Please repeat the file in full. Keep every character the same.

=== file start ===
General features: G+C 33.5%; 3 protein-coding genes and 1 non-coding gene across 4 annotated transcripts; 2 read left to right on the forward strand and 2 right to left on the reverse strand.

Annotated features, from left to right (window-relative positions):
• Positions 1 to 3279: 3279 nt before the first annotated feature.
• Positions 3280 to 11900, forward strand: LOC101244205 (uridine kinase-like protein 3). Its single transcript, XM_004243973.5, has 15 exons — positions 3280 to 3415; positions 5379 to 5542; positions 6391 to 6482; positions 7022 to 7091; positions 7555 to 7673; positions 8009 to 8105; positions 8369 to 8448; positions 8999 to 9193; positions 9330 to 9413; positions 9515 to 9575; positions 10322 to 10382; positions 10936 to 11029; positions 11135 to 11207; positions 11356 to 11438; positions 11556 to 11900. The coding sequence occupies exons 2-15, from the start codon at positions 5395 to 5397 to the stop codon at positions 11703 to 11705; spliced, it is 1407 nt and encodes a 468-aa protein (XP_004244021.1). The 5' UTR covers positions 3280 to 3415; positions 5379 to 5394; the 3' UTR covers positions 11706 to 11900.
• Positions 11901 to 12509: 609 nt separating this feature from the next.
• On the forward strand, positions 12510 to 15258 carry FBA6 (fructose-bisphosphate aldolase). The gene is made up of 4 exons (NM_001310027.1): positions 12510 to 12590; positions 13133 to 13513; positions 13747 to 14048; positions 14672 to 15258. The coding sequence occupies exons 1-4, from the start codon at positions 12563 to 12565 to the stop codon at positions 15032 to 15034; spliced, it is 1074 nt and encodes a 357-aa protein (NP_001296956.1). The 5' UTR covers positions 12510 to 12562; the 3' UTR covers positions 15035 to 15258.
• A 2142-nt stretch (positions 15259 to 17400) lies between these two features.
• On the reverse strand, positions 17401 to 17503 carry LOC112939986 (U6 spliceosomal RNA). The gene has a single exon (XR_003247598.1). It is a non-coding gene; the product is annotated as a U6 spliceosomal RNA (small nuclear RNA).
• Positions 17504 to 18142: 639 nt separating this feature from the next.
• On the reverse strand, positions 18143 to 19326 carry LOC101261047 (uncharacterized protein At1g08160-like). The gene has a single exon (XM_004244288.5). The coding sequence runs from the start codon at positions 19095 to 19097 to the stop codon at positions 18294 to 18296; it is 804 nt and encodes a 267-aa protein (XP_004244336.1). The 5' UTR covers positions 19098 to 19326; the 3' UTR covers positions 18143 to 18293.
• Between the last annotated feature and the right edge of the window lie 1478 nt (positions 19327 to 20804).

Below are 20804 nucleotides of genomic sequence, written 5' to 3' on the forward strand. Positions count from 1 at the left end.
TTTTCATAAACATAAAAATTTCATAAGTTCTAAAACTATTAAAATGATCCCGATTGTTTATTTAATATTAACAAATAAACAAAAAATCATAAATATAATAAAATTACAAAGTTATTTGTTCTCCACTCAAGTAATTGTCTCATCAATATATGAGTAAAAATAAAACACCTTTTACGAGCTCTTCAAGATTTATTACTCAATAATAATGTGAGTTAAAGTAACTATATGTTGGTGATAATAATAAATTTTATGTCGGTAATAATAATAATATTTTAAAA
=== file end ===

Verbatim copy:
General features: G+C 33.5%; 3 protein-coding genes and 1 non-coding gene across 4 annotated transcripts; 2 read left to right on the forward strand and 2 right to left on the reverse strand.

Annotated features, from left to right (window-relative positions):
• Positions 1 to 3279: 3279 nt before the first annotated feature.
• Positions 3280 to 11900, forward strand: LOC101244205 (uridine kinase-like protein 3). Its single transcript, XM_004243973.5, has 15 exons — positions 3280 to 3415; positions 5379 to 5542; positions 6391 to 6482; positions 7022 to 7091; positions 7555 to 7673; positions 8009 to 8105; positions 8369 to 8448; positions 8999 to 9193; positions 9330 to 9413; positions 9515 to 9575; positions 10322 to 10382; positions 10936 to 11029; positions 11135 to 11207; positions 11356 to 11438; positions 11556 to 11900. The coding sequence occupies exons 2-15, from the start codon at positions 5395 to 5397 to the stop codon at positions 11703 to 11705; spliced, it is 1407 nt and encodes a 468-aa protein (XP_004244021.1). The 5' UTR covers positions 3280 to 3415; positions 5379 to 5394; the 3' UTR covers positions 11706 to 11900.
• Positions 11901 to 12509: 609 nt separating this feature from the next.
• On the forward strand, positions 12510 to 15258 carry FBA6 (fructose-bisphosphate aldolase). The gene is made up of 4 exons (NM_001310027.1): positions 12510 to 12590; positions 13133 to 13513; positions 13747 to 14048; positions 14672 to 15258. The coding sequence occupies exons 1-4, from the start codon at positions 12563 to 12565 to the stop codon at positions 15032 to 15034; spliced, it is 1074 nt and encodes a 357-aa protein (NP_001296956.1). The 5' UTR covers positions 12510 to 12562; the 3' UTR covers positions 15035 to 15258.
• A 2142-nt stretch (positions 15259 to 17400) lies between these two features.
• On the reverse strand, positions 17401 to 17503 carry LOC112939986 (U6 spliceosomal RNA). The gene has a single exon (XR_003247598.1). It is a non-coding gene; the product is annotated as a U6 spliceosomal RNA (small nuclear RNA).
• Positions 17504 to 18142: 639 nt separating this feature from the next.
• On the reverse strand, positions 18143 to 19326 carry LOC101261047 (uncharacterized protein At1g08160-like). The gene has a single exon (XM_004244288.5). The coding sequence runs from the start codon at positions 19095 to 19097 to the stop codon at positions 18294 to 18296; it is 804 nt and encodes a 267-aa protein (XP_004244336.1). The 5' UTR covers positions 19098 to 19326; the 3' UTR covers positions 18143 to 18293.
• Between the last annotated feature and the right edge of the window lie 1478 nt (positions 19327 to 20804).

Below are 20804 nucleotides of genomic sequence, written 5' to 3' on the forward strand. Positions count from 1 at the left end.
TTTTCATAAACATAAAAATTTCATAAGTTCTAAAACTATTAAAATGATCCCGATTGTTTATTTAATATTAACAAATAAACAAAAAATCATAAATATAATAAAATTACAAAGTTATTTGTTCTCCACTCAAGTAATTGTCTCATCAATATATGAGTAAAAATAAAACACCTTTTACGAGCTCTTCAAGATTTATTACTCAATAATAATGTGAGTTAAAGTAACTATATGTTGGTGATAATAATAAATTTTATGTCGGTAATAATAATAATATTTTAAAA